MENTOR Vermont gives to Bristol-area schools

BURLINGTON — The nonprofit MENTOR Vermont has given thousands of dollars in grants to schools in the Bristol area to help local students learn and grow.
MENTOR Vermont, formerly known as Mobius, last month announced that it had awarded 29 grants, totaling $310,300 to support adult-to-youth mentoring programs throughout the state. This funding will support more than 100 new and existing program sites, and nearly 1,800 adult-to-youth mentor pairs in communities across Vermont.
The organization awarded four grants to agencies and schools in northeastern Addison County: a $4,300 grant to Lincoln Mentors, a $4,200 grant to Monkton Mentors, a $2,500 grant to the Mt. Abraham Mentoring Program, and an $8,400 grant to the Starksboro Mentoring Program. Locally, it also made a $4,000 grant to the Safer Society Foundation of Brandon to support the New Circle mentoring program.
“Mt. Abe Mentors thanks MENTOR Vermont for contributing to the sustainability and awareness of mentoring at Mt. Abraham middle and high school,” said Brenda McKean, coordinator of the Mt. Abraham Mentoring Program. “The grant money will be used to offer mentors and their mentees experiences outside the school community, support matches based on best practices, and create a culture of mentoring in the community.”
MENTOR Vermont also awarded grants to two statewide agencies that coordinate programs in Addison County: a $45,300 grant to Everybody Wins! Vermont, which runs literacy-based mentoring programs at Bridport Central School, Mary Hogan Elementary, and Salisbury Community School; and a $23,000 grant to The DREAM Program, which pairs students from Middlebury College as mentors for youth living in the Peter Coe and Pine Meadow affordable housing communities.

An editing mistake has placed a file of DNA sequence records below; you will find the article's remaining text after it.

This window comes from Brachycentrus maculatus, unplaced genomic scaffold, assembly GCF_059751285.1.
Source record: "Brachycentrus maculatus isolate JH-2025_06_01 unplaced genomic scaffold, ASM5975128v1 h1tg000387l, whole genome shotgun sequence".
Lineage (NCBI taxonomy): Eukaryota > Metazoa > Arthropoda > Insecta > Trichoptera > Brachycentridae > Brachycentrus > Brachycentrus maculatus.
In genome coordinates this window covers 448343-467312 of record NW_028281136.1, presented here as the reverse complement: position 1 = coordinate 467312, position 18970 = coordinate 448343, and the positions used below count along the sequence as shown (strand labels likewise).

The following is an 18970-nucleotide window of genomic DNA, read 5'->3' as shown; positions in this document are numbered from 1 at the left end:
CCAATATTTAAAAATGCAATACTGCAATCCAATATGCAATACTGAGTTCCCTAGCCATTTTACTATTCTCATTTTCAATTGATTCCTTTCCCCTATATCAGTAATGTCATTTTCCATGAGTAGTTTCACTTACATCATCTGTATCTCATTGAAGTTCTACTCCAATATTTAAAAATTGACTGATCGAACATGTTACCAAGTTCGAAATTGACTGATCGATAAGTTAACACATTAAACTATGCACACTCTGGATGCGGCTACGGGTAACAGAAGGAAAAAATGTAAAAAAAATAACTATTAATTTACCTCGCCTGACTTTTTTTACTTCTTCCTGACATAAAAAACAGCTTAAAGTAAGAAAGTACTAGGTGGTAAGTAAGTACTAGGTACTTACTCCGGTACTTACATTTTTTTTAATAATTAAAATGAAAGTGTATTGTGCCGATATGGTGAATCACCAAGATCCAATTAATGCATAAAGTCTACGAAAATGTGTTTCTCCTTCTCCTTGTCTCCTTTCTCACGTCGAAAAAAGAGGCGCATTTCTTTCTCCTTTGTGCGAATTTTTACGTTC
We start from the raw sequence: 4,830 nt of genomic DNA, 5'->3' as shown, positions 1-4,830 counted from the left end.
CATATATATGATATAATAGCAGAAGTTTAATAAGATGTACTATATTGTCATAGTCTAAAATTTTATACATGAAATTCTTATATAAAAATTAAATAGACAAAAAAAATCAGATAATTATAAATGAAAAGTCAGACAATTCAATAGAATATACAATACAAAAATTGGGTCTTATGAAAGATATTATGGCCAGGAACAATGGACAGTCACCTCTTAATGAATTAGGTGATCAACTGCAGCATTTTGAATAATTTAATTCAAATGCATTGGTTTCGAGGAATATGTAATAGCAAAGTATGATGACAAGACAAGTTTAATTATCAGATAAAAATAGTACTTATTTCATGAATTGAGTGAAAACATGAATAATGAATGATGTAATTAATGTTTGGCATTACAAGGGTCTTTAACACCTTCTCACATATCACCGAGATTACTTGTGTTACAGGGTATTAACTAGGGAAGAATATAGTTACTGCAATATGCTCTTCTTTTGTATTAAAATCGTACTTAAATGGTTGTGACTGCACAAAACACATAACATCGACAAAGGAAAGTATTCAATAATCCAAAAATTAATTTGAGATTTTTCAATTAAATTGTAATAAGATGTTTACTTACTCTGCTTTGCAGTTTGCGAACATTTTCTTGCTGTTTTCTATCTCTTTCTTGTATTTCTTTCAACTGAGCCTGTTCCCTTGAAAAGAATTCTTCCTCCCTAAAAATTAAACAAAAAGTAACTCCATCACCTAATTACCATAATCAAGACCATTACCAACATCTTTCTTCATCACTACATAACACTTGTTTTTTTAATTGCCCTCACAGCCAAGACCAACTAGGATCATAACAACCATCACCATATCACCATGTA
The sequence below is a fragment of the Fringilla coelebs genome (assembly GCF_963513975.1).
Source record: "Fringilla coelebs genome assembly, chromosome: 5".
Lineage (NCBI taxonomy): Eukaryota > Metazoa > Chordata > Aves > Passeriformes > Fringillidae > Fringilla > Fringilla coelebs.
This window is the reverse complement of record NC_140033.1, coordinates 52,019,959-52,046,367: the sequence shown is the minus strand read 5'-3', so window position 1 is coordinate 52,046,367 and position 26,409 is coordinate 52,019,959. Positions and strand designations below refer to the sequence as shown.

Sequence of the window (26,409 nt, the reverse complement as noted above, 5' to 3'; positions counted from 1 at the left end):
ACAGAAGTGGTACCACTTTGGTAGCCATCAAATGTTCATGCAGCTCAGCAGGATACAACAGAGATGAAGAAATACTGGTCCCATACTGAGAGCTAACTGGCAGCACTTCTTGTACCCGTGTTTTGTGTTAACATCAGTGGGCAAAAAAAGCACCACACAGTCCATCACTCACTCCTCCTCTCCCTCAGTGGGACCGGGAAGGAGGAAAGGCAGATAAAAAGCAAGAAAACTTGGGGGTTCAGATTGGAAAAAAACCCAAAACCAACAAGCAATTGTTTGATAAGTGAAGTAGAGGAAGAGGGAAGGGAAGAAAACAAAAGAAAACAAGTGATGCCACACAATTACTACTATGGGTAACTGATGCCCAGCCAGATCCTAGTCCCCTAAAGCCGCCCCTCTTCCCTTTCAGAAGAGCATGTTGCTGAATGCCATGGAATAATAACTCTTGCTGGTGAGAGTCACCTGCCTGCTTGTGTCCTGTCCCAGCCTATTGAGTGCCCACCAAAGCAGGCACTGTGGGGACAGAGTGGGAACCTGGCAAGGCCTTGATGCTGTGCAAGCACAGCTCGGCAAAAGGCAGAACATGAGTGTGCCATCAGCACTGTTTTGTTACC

The Vermont Mentoring Grants are made possible each year through funding support from the A.D. Henderson Foundation, the Vermont Department for Children and Families, and the Permanent Fund for Vermont’s Children. The 2018-2019 grants will provide continuing support for established programs that demonstrate they meet best practices and help plan and launch new programs in underserved regions of the state.
All 2018-2019 grantees have committed to being partners in the Vermont K-12 Mentoring Initiative, a multi-year project, spearheaded by MENTOR Vermont, to establish the statewide program infrastructure needed to allow youth the opportunity to be matched with a mentor from elementary school until they successfully enter adulthood.
Additionally, grantees beyond their first two years of operation are required to demonstrate that they are meeting best practices through the Quality Mentoring System (a program assessment system developed by MENTOR Vermont and MENTOR: The National Mentoring Partnership). Grantees will also continue to use common questions from the Vermont Mentoring Surveys to survey their mentors and mentees, and track youth outcome data in the following key areas: resiliency; pro-social skills; future aspirations; connectedness to community; and program satisfaction.

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